Few people beyond the medical research industry and Silicon Valley venture capital circles had heard of Elizabeth Holmes before she vaulted into the media spotlight in 2014 as the youngest self-made female billionaire on the Forbes 400 list. This application filed in August 2005 was her first. Based on a vision of rapid medical diagnosis and treatment, the method is a wearable patch to help administer drugs, monitor patients’ variables in the blood, while adjusting the dosage as needed. Many other patent applications – Holmes is listed as a co-inventor on over 100 – have followed, including one in 2007, Real-time detection of influenza virus. Considering that the World Health Organization estimates an annual influenza death toll worldwide of between 250 000 to 500 000, that could be a lucrative patent. Not surprisingly, Theranos’ valuation now exceeds $10B.

7. SolarCity: Methods for financing renewable energy systems

The home solar industry had been in existence of decades when VP of Strategy David Arfin unveiled an innovation (March 2008 patent filing) that was recognized in 2009 by Scientific America as one of twenty world-changing ideas to build a cleaner, healthier and smarter world. The SolarLease® is a business method using tax-deductible home loans to finance solar installations. Rampant growth using the lease process detailed in the patent made SolarCity one of the hottest brands in the resurgent renewable sector in the USA.

8. GoPro: Harness system for attaching camera to user

GoPro founder and CEO Nicholas Woodman’s vision has always centered on enabling people to record the fun part of life. His first patent, filed in February of 2004, detailed a harness to attach a camera safely to your body so it wouldn’t dislodge while surfing, rock climbing, dancing, kiteboarding or doing anything else. GoPro’s growth soared starting in 2009 upon the release of its own line of affordable video cameras, and the brand has become synonymous with recording life’s dynamic moments.

9. Google: Method for node ranking in a linked database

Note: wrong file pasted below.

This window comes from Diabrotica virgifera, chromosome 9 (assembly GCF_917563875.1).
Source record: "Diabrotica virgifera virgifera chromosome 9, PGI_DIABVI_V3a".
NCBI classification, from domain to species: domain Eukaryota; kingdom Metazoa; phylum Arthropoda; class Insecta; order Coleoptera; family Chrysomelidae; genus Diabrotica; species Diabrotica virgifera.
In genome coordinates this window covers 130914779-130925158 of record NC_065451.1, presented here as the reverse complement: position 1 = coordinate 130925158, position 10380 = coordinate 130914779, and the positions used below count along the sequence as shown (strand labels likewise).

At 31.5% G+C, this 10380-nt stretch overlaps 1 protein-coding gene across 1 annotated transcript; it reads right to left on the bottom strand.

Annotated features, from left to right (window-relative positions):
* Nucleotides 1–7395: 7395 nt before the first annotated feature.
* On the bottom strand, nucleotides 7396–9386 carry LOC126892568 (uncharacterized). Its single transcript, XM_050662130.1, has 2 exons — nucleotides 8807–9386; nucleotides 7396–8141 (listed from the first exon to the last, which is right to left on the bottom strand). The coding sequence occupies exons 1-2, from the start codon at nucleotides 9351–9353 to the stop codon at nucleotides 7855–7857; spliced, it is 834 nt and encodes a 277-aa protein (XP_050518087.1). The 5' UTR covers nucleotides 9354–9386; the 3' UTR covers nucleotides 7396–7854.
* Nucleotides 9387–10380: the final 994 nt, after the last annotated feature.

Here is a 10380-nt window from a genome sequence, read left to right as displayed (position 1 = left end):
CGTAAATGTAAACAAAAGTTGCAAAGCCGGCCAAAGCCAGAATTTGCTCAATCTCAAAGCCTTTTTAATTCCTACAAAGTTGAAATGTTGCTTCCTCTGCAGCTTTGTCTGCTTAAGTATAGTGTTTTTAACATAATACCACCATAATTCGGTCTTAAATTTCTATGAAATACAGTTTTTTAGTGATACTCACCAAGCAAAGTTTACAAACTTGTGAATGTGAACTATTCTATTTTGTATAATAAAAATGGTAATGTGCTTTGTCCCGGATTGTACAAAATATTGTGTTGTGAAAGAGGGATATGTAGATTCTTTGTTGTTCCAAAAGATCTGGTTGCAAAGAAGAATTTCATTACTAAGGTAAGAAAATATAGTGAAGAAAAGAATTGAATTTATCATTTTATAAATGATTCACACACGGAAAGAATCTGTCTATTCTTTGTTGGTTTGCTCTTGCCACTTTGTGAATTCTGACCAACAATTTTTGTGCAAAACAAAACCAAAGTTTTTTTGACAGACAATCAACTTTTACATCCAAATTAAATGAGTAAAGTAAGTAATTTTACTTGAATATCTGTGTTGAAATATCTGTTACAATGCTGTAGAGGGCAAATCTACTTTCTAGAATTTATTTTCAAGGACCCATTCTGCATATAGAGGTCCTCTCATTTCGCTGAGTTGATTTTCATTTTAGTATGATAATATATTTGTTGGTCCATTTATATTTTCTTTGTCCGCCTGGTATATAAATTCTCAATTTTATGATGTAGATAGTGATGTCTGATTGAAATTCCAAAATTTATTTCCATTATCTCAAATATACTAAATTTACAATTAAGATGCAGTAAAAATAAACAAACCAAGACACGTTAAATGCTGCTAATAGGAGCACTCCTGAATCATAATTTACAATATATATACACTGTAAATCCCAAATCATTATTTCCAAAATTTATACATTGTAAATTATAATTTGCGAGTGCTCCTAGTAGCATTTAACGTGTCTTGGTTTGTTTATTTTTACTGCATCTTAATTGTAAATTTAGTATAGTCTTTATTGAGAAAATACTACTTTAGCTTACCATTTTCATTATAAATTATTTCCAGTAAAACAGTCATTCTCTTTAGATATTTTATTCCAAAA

This is Google’s famous PageRank patent. Larry Page’s invention valued a webpage based on how many other pages linked to it. Filed in January 1998, the approach provided a significant improvement in the quality of search results, a key factor in Google’s rise as the dominant search engine. Interestingly, the original assignee was Stanford University, which received 1.8 million shares of Google stock in exchange for a long-term license. When your company name becomes a verb, you know the IP behind the activity is pretty valuable, and worth protecting.

10. Apple: Microcomputer for use with video display

Decades before Apple expanded into mobile communication, music distribution and timepieces, it was synonymous with digital design. Steve Jobs’ less well-known co-founder Steve Wozniak invented a method for displaying color and high resolution graphics using a standard cathode ray tube, which this April 1977 filing described.

Protecting The Next Big Thing

Silicon Valley is all about innovation, and IP management is a vital part of ensuring that inventions are protected. As this list shows, many of the Valley’s biggest names are still following the innovation vision detailed in their first patent filings.

At IPfolio, we have been been fortunate to grow up witnessing the success of these companies, and we are looking forward to helping the next generation of entrepreneurs manage and protect their creativity.

[This post originally appeared at the IPfolio Blog.]



  1. […] inventions not only keep the modern world running, they’re potentially worth a lot of money! Let’s explore a few tech patents that changed the world and made their inventors rich […]